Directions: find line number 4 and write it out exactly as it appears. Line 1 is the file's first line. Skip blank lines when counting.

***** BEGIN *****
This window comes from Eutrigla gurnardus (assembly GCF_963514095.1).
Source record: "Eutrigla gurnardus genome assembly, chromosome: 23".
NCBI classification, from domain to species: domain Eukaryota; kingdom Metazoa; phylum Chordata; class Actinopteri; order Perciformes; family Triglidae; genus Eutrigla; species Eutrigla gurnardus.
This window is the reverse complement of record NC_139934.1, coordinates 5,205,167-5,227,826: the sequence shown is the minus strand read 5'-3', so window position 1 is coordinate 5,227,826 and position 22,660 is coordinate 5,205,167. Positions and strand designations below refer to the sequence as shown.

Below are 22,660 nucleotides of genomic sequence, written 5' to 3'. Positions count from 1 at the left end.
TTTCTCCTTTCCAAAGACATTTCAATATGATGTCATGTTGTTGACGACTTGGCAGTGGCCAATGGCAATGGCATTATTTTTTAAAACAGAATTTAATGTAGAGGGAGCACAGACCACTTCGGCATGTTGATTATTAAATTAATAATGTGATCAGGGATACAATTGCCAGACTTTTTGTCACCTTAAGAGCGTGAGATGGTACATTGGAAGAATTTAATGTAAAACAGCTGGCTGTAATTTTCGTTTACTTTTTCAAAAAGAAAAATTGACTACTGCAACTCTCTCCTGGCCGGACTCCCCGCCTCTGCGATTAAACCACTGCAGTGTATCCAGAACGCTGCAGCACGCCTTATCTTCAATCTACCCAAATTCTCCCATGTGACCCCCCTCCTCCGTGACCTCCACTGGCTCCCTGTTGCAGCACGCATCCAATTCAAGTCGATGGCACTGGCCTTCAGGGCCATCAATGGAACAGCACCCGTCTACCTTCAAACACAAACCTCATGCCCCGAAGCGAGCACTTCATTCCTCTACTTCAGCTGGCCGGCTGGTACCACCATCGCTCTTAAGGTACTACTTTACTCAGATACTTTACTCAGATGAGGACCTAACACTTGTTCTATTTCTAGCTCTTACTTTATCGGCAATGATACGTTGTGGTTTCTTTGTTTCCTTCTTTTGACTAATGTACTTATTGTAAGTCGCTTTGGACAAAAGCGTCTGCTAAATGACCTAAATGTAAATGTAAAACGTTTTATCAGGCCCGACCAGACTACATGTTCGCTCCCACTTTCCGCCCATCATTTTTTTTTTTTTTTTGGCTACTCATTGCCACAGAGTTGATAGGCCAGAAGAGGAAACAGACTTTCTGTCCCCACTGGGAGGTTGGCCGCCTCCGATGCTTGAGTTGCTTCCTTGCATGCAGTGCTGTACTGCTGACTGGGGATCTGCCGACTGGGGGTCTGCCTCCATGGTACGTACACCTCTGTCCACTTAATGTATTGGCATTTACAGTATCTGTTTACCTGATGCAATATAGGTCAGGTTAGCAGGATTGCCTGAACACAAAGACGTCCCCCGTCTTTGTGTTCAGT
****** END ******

This window is the reverse complement of record NC_139934.1, coordinates 5,205,167-5,227,826: the sequence shown is the minus strand read 5'-3', so window position 1 is coordinate 5,227,826 and position 22,660 is coordinate 5,205,167. Positions and strand designations below refer to the sequence as shown.